The Question of Antenna and Radio Integration

Jones Kalunga--thumbnail Jones Kalunga February 18, 2014

Andrew SiteRise Standard Interface
In the South African market, operators are quickly adopting the next generation of wireless technology. Many are currently exploring what network equipment and design will best support LTE and future technology platforms. Part of this exploration has included trialing integrated base station antennas, which combine the remote radio unit with the antenna. The question South African operators (and all wireless operators, really) need to answer regarding such solutions is, what level of integration is practical?

A fully integrated antenna system weaves one or more RRUs into the antenna, placing the whole structure into a single enclosure. Obviously such integration reflects the broader cell site trend of placing the radio closer to the antenna to reduce signal loss and power consumption. Many in the industry now agree that moving the radio up the tower is a good idea. But is fully integrating the RRU with the antenna just as good of an idea?

What if there is a maintenance issue such as a lightning strike that damages the radio equipment? At that point, operators may need to take the whole integrated unit down for repair. Fully integrated systems do not provide the flexibility to fix damaged equipment without taking the whole site down or allow for easy upgrade of the radio units when new technologies need to be deployed.

Fully integrated antennas remind me a bit of the televisions that had VHS players integrated in them. If the VHS part broke, you had to take the whole TV in for repair, losing the ability to watch your favorite shows. Of course, VHS also became obsolete, and many people were stuck with a TV that had an outdated, unneeded component. That would be like having an antenna that works, but an RRU that is becoming or has become outdated.

A tower top design that is less integrated could allow for the removal of just the elements that are damaged or in need of replacing. For example, a less integrated antenna system allows for the RRU to be swapped out without having to remove the antenna. A less integrated antenna system provides the same advantage of a reduced foot print on the tower, reducing the space occupied by equipment and therefore reducing the wind loading and leasing costs. Less integrated systems offer the flexibility for upgrades to the active or passive components of the systems.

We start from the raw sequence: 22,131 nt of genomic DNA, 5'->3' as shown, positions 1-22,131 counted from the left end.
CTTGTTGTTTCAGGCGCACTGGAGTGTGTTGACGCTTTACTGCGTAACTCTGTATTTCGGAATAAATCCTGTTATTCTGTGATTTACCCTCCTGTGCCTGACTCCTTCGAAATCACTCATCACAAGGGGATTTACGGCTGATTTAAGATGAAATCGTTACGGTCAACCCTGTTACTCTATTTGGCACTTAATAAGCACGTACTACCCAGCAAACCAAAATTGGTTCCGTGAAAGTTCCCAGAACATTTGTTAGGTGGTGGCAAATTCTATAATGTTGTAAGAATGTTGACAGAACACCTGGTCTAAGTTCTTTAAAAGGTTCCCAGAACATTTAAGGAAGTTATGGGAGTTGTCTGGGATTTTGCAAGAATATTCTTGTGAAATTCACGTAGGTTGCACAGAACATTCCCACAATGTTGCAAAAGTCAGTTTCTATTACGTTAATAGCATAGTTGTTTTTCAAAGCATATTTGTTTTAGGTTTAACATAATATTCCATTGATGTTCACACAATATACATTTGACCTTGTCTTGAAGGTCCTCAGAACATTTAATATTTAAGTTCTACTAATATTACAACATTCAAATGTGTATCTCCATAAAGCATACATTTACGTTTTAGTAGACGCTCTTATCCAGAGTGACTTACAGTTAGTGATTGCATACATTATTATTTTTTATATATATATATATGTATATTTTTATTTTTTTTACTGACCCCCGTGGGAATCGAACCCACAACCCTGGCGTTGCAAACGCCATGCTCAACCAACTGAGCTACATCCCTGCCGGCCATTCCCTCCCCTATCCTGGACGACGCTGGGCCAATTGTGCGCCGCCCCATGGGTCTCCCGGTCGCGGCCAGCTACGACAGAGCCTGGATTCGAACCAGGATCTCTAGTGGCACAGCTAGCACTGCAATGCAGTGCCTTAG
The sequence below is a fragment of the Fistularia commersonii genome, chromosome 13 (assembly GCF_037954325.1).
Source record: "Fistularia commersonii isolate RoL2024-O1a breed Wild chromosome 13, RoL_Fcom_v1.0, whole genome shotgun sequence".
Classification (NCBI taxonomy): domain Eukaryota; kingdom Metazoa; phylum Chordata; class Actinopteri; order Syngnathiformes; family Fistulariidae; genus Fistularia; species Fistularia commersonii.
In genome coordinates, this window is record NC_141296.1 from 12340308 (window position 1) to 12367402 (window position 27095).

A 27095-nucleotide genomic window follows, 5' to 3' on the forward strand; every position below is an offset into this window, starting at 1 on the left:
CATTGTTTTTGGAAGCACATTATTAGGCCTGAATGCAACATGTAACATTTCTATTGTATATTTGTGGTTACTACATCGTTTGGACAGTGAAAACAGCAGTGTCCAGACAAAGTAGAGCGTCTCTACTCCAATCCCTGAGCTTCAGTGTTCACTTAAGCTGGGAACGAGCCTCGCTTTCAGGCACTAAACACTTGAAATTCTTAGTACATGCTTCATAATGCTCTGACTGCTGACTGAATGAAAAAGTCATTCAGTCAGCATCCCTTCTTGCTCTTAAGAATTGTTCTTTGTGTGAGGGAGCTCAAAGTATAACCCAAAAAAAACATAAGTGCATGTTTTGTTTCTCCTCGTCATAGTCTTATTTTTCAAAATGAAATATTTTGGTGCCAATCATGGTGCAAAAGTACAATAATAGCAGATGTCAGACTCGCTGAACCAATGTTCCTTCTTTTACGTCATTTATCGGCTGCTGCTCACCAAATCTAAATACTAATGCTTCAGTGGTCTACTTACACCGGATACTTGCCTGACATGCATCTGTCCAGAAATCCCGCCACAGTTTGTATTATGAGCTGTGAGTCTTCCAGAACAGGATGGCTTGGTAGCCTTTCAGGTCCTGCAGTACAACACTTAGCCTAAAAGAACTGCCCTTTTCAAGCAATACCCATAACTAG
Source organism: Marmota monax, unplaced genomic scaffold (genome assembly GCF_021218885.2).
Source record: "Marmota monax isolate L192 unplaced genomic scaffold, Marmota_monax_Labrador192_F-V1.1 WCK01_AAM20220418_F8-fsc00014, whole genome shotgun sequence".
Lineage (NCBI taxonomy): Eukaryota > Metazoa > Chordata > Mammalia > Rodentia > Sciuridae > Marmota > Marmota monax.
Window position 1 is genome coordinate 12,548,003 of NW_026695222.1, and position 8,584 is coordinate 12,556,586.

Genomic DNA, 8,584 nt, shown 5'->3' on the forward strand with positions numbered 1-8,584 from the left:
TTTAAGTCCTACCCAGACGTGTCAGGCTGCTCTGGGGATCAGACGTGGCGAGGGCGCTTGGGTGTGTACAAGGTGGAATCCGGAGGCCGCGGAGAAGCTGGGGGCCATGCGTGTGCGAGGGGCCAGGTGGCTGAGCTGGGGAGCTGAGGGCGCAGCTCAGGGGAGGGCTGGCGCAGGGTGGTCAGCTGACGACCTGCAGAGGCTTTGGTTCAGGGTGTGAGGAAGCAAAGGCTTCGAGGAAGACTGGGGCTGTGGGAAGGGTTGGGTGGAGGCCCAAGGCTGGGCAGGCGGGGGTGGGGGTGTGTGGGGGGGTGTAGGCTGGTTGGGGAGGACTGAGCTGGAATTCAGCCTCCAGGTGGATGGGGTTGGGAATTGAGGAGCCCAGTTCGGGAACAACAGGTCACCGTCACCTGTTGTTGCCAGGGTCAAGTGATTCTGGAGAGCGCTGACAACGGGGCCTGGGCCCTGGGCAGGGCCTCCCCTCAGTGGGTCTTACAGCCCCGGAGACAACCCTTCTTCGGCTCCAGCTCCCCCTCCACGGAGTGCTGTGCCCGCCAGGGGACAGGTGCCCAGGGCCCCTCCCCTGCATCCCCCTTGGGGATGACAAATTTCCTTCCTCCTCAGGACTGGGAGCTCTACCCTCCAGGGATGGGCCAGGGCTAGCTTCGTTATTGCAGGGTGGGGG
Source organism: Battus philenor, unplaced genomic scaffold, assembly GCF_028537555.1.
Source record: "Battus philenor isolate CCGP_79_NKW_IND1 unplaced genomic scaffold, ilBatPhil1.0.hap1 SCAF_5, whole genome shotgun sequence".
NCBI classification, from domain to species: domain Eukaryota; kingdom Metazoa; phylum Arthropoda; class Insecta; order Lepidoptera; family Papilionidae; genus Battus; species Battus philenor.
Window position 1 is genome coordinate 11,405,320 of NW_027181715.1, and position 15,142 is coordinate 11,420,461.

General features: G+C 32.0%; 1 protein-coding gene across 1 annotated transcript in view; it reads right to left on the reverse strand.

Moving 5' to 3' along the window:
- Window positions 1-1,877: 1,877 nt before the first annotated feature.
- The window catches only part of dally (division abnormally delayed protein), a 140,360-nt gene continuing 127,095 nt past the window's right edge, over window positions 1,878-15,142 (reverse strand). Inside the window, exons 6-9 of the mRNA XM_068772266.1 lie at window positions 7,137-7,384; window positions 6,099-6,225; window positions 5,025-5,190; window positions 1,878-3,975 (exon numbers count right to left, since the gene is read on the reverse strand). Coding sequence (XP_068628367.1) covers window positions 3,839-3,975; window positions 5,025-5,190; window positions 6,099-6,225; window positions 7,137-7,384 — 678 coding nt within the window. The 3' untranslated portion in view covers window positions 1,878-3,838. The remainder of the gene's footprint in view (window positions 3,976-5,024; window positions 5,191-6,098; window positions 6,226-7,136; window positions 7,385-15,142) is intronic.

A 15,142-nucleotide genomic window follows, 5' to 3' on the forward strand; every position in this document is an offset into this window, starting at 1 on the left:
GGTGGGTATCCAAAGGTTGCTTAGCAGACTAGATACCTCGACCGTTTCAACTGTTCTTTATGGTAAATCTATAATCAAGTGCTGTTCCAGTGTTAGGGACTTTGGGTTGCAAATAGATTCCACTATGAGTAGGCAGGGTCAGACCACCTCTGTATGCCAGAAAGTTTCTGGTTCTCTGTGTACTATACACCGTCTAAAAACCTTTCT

That’s the approach CommScope takes with the Andrew SiteRise tower top solutions. We focus on standardizing the connections and pre-assembling the components to optimize performance and provide cost and time savings. Learn more about the latest evolution of SiteRise.

What do you think? What level of antenna/RRU integration is ideal?

About the Author

Jones Kalunga--thumbnail

Jones Kalunga

Jones Kalunga is wireless sales director, Sub-Saharan Africa, for CommScope, based in Johannesburg, South Africa. He is responsible for coordinating with account managers to assess market opportunities and develop business plans, among numerous other duties. Jones began his career as a development engineer at Poynting Antennas in Johannesburg, where he advanced to positions of increasing responsibility as a business unit manager, business development executive and sales director. Jones has a bachelor of science degree with honors in applied physics from the National University of Science and Technology and a master of engineering degree in telecommunications from the University of the Witwatersrand.